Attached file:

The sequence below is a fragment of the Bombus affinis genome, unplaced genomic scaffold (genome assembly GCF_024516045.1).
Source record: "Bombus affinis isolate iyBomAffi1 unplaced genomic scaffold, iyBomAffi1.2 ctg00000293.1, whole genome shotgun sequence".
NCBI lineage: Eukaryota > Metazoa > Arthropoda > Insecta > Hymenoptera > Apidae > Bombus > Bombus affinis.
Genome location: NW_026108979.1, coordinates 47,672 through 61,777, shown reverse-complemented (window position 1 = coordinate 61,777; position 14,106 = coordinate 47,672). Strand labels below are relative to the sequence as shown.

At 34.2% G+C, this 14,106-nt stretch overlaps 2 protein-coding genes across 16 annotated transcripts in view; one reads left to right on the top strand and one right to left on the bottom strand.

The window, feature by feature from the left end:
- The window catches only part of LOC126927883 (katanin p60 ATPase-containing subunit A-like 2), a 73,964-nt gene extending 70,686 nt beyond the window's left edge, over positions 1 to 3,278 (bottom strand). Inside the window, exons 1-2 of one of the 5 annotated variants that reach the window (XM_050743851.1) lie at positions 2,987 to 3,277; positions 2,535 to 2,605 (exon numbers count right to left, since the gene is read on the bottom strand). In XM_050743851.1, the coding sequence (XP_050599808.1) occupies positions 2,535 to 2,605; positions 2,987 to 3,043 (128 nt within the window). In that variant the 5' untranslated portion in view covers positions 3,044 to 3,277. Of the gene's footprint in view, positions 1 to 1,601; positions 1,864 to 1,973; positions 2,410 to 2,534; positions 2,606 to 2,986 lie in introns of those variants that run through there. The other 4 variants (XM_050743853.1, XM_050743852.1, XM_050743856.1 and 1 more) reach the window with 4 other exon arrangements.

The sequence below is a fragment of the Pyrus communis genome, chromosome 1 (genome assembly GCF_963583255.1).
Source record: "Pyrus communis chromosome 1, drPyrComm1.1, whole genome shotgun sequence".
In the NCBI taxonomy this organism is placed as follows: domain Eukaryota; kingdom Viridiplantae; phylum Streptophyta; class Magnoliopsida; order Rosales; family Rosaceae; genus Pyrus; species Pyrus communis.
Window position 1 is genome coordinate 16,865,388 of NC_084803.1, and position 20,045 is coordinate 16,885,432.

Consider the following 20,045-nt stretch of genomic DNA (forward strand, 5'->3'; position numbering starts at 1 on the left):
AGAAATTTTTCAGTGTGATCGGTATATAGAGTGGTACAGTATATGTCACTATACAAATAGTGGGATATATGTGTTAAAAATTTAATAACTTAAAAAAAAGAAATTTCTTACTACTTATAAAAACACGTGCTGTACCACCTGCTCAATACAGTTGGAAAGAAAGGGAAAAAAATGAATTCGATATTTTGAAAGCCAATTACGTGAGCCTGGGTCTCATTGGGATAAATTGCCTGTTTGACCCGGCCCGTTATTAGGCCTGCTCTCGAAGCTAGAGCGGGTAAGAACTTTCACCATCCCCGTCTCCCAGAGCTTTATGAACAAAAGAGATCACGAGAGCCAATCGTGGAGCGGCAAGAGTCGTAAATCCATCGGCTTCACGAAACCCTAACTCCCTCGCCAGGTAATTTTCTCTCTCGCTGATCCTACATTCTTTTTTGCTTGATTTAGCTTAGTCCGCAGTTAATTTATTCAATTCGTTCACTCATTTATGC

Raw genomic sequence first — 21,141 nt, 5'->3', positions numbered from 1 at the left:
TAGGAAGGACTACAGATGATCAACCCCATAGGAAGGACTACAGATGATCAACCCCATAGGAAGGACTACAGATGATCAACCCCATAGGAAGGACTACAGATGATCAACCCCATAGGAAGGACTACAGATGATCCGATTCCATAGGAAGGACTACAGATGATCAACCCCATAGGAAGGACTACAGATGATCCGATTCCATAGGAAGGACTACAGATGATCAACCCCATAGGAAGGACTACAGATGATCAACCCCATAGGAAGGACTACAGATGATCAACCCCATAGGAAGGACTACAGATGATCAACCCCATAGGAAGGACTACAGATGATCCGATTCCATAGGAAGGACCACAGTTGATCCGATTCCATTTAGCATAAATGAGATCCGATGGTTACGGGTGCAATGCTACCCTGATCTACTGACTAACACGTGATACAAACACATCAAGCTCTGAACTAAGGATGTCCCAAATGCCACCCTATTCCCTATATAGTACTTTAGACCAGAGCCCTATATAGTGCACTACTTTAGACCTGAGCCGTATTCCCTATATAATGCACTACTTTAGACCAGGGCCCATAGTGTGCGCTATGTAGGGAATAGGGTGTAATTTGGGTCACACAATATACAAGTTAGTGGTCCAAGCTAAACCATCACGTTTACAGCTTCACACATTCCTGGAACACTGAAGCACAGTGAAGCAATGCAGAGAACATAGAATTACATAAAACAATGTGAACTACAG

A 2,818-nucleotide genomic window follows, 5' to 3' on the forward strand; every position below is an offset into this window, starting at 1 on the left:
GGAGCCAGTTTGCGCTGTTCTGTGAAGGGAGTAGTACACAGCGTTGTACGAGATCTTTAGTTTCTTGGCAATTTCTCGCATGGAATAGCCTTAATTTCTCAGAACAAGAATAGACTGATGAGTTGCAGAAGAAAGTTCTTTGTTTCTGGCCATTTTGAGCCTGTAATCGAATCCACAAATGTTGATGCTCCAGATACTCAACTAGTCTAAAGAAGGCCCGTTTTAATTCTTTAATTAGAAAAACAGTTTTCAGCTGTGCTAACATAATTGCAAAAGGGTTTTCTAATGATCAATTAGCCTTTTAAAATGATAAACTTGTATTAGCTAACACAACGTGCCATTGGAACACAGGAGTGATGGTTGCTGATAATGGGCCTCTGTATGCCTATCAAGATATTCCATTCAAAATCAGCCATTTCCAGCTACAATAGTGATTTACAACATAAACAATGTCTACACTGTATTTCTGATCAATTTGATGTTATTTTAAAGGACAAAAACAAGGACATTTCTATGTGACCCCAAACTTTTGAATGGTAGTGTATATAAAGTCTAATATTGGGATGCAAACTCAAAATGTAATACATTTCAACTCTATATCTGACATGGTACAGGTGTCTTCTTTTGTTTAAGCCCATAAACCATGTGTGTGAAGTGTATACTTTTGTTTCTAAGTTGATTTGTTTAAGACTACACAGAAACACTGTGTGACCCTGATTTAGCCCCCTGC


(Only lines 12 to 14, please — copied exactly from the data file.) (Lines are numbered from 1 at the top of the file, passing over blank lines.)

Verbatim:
Consider the following 20,045-nt stretch of genomic DNA (forward strand, 5'->3'; position numbering starts at 1 on the left):
AGAAATTTTTCAGTGTGATCGGTATATAGAGTGGTACAGTATATGTCACTATACAAATAGTGGGATATATGTGTTAAAAATTTAATAACTTAAAAAAAAGAAATTTCTTACTACTTATAAAAACACGTGCTGTACCACCTGCTCAATACAGTTGGAAAGAAAGGGAAAAAAATGAATTCGATATTTTGAAAGCCAATTACGTGAGCCTGGGTCTCATTGGGATAAATTGCCTGTTTGACCCGGCCCGTTATTAGGCCTGCTCTCGAAGCTAGAGCGGGTAAGAACTTTCACCATCCCCGTCTCCCAGAGCTTTATGAACAAAAGAGATCACGAGAGCCAATCGTGGAGCGGCAAGAGTCGTAAATCCATCGGCTTCACGAAACCCTAACTCCCTCGCCAGGTAATTTTCTCTCTCGCTGATCCTACATTCTTTTTTGCTTGATTTAGCTTAGTCCGCAGTTAATTTATTCAATTCGTTCACTCATTTATGC

Raw genomic sequence first — 21,141 nt, 5'->3', positions numbered from 1 at the left: